If you know someone who is pregnant - be it a friend, colleague, or family member - or, are pregnant yourself, a baby shower may well be on the horizon.
Though previously thought to be a more popular tradition in the US, baby showers have boomed in the UK in recent years – with estimates that two thirds of expectant British mums have planned a baby shower.
The modern baby shower is said to have begun in the late 1940s and 1950s, with post-war women, carrying children who would later be referred to as those born in the ‘Baby Boom’.
Typically, a baby shower was regarded as a way of both celebrating the upcoming new arrival, and gifting the expectant parents with everything they might need for their new baby. In the past, it has typically been seen as a women-only event, but in recent years, they have opened up to more guests.
So what do you need to know if you’re attending, or considering throwing a baby shower? We answer all of your need-to-know baby shower etiquette questions…
What happens at a baby shower?
Generally, most baby showers entail everything you may have seen in the movies – gift giving, game playing, and eating and drinking.
The organiser can create special baby-themed food and drink for the event – such as these new baby cupcakes, or these brilliant baby shower food ideas, including some adorable baby vest cookies!
Recently, a trend which sees people with elaborate photograph backdrops has also emerged, so some events often involve taking lots of memorable pictures that the parents can keep forever.
When should you have a baby shower?
Typically, they are held roughly four to six weeks before the due date. This is because, at this point, the pregnancy is far enough along that holding the shower won’t ‘jinx’ anything with the baby’s arrival, but the mother is (hopefully) not due so soon that the baby might arrive at or just before the shower!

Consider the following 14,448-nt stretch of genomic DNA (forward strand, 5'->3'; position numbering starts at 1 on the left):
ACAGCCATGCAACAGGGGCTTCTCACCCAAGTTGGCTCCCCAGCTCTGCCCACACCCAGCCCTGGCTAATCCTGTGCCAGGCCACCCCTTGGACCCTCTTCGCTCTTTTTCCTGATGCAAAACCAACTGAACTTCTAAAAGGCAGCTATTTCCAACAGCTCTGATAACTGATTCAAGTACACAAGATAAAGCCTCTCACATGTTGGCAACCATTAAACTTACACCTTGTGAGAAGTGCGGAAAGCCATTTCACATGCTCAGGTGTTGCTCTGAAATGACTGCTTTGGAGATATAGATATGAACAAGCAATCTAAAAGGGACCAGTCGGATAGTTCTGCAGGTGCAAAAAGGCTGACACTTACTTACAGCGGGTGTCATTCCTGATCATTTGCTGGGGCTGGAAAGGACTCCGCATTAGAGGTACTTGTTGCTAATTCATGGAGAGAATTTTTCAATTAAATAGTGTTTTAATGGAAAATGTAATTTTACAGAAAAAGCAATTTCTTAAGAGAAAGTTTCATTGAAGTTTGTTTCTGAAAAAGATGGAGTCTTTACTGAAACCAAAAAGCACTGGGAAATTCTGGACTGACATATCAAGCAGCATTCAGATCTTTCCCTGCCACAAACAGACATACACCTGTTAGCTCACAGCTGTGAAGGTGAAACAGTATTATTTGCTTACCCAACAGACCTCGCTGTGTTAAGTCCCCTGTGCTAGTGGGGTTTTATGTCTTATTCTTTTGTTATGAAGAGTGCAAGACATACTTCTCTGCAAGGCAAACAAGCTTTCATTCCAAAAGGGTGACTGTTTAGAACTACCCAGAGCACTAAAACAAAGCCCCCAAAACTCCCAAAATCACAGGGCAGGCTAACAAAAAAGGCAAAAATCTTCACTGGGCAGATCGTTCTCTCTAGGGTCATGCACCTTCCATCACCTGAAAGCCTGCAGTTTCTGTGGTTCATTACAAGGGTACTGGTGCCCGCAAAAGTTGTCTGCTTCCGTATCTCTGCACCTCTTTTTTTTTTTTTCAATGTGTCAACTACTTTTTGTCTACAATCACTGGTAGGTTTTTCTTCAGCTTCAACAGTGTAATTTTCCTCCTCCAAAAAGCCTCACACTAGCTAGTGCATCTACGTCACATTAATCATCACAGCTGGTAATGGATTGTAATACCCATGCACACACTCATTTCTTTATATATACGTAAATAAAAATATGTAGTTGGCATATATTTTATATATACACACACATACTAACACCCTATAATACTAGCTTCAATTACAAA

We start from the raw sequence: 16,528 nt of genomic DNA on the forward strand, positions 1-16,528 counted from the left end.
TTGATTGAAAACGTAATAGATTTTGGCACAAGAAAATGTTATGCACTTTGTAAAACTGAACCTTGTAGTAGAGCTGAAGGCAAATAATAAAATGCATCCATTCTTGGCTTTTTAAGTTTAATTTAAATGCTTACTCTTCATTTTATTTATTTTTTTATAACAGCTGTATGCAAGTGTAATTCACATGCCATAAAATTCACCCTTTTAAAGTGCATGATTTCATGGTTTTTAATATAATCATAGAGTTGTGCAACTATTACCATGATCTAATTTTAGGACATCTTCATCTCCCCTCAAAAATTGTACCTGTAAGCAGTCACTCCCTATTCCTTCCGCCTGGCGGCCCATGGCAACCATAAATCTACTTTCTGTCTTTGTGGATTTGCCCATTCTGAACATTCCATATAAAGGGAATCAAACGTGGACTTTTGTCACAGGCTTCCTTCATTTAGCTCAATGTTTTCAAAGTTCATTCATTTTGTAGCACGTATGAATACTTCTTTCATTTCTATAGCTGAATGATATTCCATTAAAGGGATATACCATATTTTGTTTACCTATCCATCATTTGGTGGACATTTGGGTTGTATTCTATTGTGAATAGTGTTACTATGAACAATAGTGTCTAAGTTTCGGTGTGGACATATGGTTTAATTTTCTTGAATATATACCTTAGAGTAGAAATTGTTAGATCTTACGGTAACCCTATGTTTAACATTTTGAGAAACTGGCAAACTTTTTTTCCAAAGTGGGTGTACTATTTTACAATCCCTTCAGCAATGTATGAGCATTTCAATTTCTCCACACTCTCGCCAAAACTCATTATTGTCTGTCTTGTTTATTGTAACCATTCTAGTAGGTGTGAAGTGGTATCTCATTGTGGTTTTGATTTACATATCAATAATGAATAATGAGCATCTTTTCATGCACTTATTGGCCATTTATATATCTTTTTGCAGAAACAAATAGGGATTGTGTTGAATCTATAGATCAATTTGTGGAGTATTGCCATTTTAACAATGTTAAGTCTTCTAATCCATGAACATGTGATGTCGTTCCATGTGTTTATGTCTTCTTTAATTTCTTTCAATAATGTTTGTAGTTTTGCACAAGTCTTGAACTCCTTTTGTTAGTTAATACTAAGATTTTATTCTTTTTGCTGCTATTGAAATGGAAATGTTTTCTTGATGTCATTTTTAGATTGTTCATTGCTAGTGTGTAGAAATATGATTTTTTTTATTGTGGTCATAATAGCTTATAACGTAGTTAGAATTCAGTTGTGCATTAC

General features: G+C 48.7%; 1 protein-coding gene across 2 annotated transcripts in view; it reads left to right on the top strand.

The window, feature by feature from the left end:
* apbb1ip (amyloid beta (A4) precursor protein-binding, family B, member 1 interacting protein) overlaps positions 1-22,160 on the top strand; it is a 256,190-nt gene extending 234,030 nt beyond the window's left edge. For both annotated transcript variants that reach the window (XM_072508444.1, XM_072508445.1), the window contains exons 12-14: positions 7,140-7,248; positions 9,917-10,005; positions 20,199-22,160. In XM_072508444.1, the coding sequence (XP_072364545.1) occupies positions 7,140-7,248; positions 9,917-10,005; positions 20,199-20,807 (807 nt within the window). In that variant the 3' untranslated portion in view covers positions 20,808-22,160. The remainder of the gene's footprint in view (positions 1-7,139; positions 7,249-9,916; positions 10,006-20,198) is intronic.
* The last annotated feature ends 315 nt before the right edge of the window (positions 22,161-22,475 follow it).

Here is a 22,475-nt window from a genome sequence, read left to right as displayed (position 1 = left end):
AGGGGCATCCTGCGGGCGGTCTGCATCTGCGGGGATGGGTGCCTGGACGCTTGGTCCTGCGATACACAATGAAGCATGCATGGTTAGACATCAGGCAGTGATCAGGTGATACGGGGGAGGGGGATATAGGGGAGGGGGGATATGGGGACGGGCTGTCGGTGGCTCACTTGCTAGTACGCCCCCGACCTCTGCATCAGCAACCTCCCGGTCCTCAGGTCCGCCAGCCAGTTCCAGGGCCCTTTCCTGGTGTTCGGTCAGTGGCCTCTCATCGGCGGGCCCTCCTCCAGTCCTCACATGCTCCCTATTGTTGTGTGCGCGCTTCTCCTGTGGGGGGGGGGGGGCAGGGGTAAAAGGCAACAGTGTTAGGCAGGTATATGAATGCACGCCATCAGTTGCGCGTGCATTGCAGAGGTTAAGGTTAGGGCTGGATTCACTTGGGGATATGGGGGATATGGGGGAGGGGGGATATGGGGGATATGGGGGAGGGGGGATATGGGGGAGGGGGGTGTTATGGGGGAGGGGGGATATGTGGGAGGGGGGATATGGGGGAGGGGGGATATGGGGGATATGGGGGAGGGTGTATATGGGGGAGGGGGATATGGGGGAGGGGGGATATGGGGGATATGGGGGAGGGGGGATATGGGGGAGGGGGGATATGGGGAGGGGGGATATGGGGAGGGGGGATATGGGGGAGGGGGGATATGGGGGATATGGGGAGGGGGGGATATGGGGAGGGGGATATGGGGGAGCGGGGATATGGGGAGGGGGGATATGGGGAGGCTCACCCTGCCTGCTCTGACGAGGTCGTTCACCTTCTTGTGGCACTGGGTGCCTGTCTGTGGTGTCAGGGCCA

Who organises and pays for a baby shower?
The traditional idea is that the mother (or father) don’t organise and pay for their own baby shower. The thought behind it is that the parents community ‘shower’ them with gifts and support, and so generally, the shower is organised and paid for by someone other than the expectant parents.
Baby showers can be organised by just about anyone – mums and sisters may take over the planning if their daughter or sibling is having a baby.
Or, some are organised by work colleagues or friends. In fact, having more than one ‘baby shower’ (read: celebration), with different groups of loved ones is not uncommon at all.
What do you take to a baby shower?
It is expected that if you are attending a baby shower, you bring along a gift for either mother or baby.
Depending on the organiser’s preference too, you could also bring along some food and drink – but perhaps no alcohol, given the circumstances!
How much should you spend on a baby shower?
How much to spend on the present depends on your own budget, how much you are comfortable spending, and likely, how well you know the person who is expecting. You may be happy to spend more for a sister or close friend, or keen to spend a little less if you don’t the person as well.
Jodi Campbell, an event planner and mum-of-two, said that it is normal to spend between £20 – £40 on a baby shower gift. But this is just a guide – you may want/need to spend more or less.